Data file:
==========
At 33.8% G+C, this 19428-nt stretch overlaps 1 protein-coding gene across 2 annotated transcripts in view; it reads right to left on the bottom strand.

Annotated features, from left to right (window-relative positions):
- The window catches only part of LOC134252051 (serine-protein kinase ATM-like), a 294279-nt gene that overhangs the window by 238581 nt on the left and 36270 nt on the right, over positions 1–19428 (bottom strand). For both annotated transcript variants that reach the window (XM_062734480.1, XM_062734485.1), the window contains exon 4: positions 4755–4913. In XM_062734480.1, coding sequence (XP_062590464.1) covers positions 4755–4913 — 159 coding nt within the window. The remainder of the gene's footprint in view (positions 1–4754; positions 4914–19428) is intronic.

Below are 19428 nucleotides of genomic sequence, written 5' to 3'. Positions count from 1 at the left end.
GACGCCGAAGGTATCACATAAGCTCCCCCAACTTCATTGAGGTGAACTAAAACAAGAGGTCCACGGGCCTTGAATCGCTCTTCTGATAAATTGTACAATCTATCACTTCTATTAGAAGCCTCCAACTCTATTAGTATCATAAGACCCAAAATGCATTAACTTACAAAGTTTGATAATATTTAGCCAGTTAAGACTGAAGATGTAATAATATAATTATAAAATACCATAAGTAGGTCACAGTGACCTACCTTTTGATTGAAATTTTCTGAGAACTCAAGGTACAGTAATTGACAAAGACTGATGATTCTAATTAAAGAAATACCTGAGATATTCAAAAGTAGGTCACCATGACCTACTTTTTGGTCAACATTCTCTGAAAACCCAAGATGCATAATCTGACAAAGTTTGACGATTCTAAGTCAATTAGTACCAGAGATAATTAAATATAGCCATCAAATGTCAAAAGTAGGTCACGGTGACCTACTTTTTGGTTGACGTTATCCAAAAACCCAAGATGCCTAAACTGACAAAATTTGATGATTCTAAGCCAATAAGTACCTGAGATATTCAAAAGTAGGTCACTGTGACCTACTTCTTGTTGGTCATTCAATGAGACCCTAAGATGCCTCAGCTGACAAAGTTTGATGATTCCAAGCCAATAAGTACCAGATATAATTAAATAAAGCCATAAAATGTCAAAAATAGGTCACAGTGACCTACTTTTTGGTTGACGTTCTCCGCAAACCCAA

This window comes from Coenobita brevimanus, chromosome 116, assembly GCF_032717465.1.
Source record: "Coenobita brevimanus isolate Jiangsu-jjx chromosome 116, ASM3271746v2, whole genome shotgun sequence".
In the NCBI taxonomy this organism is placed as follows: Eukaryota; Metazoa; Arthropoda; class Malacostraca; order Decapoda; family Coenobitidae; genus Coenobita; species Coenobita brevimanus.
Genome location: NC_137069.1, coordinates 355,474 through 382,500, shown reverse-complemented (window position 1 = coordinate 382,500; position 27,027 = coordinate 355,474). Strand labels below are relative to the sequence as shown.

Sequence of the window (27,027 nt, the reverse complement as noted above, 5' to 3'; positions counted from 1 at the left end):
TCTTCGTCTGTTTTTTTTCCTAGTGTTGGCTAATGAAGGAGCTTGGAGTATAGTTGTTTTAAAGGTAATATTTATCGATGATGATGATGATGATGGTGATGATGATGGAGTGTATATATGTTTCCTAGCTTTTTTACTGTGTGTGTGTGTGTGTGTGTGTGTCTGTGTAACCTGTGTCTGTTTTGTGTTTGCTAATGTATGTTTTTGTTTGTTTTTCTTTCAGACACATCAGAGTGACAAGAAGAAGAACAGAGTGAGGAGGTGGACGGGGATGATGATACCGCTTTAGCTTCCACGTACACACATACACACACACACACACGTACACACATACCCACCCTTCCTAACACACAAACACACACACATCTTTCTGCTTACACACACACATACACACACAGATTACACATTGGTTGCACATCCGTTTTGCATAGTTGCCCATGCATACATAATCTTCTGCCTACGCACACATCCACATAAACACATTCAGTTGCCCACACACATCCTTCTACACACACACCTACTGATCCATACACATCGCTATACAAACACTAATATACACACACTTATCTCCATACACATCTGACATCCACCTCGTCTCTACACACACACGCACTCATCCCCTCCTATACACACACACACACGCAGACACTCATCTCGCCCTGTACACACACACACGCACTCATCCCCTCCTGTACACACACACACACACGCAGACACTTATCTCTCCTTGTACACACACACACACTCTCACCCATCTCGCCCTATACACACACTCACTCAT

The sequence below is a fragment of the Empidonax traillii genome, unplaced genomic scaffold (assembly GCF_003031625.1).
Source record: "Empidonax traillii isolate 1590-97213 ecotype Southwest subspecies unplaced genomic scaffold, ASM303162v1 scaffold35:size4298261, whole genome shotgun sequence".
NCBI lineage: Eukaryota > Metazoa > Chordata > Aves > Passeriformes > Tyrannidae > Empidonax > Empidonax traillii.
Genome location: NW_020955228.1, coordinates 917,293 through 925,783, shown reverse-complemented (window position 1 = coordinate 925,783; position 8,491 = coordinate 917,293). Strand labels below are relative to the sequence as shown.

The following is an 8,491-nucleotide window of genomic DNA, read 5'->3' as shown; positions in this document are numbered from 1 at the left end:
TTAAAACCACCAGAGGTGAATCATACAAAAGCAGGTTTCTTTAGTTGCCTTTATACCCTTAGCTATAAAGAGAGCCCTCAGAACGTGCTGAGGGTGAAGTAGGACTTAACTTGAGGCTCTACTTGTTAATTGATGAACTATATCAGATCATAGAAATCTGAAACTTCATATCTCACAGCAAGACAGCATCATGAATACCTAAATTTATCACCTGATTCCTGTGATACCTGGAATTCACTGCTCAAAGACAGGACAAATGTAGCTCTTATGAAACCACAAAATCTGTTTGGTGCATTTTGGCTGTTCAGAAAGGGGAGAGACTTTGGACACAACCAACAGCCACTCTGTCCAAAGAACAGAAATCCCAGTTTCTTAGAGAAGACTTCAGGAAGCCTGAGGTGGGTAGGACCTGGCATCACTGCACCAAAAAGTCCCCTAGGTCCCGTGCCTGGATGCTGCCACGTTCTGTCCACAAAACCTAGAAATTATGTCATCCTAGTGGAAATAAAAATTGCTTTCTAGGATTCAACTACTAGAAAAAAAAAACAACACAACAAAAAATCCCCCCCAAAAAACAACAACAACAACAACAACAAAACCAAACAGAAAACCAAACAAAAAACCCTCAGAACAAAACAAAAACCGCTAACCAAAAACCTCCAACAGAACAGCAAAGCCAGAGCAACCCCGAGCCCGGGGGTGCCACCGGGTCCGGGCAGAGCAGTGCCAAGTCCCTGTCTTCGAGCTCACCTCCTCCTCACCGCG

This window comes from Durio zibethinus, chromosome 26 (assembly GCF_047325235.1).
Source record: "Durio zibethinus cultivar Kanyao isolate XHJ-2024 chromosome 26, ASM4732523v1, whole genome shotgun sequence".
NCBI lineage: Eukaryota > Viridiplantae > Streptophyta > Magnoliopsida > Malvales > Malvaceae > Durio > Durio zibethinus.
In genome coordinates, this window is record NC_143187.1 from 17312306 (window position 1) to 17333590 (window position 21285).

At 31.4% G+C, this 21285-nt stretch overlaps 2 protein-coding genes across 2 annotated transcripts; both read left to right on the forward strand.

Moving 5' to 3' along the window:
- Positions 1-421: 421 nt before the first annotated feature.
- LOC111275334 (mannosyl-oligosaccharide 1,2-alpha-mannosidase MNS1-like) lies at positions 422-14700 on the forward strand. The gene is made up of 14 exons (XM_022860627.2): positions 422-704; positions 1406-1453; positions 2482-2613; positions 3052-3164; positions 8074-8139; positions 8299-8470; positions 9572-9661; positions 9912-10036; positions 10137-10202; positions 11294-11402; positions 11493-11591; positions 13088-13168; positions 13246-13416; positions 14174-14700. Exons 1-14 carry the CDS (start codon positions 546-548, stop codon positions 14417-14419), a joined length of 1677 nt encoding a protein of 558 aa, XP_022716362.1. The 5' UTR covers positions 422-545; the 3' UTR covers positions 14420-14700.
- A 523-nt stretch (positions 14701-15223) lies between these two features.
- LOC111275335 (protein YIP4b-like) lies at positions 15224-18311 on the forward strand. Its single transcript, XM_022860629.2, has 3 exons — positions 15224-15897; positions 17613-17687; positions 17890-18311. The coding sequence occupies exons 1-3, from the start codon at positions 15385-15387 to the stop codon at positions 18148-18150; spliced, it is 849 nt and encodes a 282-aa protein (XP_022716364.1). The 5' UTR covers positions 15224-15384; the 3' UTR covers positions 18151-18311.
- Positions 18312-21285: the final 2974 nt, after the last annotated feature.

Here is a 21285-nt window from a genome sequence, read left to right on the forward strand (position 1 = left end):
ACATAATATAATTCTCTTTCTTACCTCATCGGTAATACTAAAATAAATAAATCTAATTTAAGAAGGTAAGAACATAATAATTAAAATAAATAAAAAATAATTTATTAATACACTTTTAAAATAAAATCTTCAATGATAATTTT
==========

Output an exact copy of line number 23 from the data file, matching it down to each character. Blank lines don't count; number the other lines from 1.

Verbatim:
Moving 5' to 3' along the window: